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Does movie violence increase violent crime?

Author: Gordon Boyack Dahl; Stefano Della Vigna; National Bureau of Economic Research.
Publisher: Cambridge, Mass. : National Bureau of Economic Research, 2008.
Series: Working paper series (National Bureau of Economic Research), no. 13718.
Edition/Format:   eBook : Document : EnglishView all editions and formats
Database:WorldCat
Summary:
Laboratory experiments in psychology find that media violence increases aggression in the short run. We analyze whether media violence affects violent crime in the field. We exploit variation in the violence of blockbuster movies from 1995 to 2004, and study the effect on same-day assaults. We find that violent crime decreases on days with larger theater audiences for violent movies. The effect is partly due to  Read more...
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Material Type: Document, Internet resource
Document Type: Internet Resource, Computer File
All Authors / Contributors: Gordon Boyack Dahl; Stefano Della Vigna; National Bureau of Economic Research.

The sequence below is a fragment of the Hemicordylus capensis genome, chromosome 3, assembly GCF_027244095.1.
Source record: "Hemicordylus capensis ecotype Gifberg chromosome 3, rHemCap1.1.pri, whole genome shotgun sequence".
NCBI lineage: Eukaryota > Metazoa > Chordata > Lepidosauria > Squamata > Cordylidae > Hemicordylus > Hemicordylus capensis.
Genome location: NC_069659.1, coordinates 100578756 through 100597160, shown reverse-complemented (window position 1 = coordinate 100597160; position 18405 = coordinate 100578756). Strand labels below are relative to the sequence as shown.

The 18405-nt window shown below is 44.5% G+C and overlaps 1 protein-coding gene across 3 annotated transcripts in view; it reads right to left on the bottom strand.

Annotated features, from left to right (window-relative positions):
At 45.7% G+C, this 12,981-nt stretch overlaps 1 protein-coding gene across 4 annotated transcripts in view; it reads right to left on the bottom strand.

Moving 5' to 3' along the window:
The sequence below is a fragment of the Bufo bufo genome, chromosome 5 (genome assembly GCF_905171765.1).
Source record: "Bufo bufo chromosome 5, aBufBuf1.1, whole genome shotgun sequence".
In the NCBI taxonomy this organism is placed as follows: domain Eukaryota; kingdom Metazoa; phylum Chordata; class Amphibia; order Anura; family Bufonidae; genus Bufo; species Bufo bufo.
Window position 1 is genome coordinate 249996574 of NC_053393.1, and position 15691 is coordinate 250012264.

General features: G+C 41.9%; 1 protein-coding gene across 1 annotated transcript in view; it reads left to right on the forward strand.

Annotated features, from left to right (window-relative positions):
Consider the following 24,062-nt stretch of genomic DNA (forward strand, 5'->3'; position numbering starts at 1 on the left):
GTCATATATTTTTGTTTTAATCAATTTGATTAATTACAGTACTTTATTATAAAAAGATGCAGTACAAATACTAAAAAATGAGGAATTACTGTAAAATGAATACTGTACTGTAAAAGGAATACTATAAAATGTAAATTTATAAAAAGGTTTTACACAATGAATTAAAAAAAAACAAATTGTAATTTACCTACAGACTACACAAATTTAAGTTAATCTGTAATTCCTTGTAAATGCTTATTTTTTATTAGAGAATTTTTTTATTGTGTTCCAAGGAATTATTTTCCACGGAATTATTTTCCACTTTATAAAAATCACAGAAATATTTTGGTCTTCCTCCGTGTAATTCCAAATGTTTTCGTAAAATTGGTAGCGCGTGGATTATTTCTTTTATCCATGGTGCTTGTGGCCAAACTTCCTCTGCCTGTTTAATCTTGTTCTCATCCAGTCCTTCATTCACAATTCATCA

OCLC Number: 190543876
Notes: "January 2008."
Description: 1 online resource (57 pages) : illustrations.
Series Title: Working paper series (National Bureau of Economic Research), no. 13718.
Responsibility: Gordon Dahl, Stefano DellaVigna.

Abstract:

Laboratory experiments in psychology find that media violence increases aggression in the short run. We analyze whether media violence affects violent crime in the field. We exploit variation in the violence of blockbuster movies from 1995 to 2004, and study the effect on same-day assaults. We find that violent crime decreases on days with larger theater audiences for violent movies. The effect is partly due to voluntary incapacitation: between 6PM and 12AM, a one million increase in the audience for violent movies reduces violent crime by 1.1 to 1.3 percent. After exposure to the movie, between 12AM and 6AM, violent crime is reduced by an even larger percent. This finding is explained by the self-selection of violent individuals into violent movie attendance, leading to a substitution away from more volatile activities. In particular, movie attendance appears to reduce alcohol consumption. Like the laboratory experiments, we find indirect evidence that movie violence increases violent crime; however, this effect is dominated by the reduction in crime induced by a substitution away from more dangerous activities. Overall, our estimates suggest that in the short-run violent movies deter almost 1,000 assaults on an average weekend. While our design does not allow us to estimate long-run effects, we find no evidence of medium-run effects up to three weeks after initial exposure.

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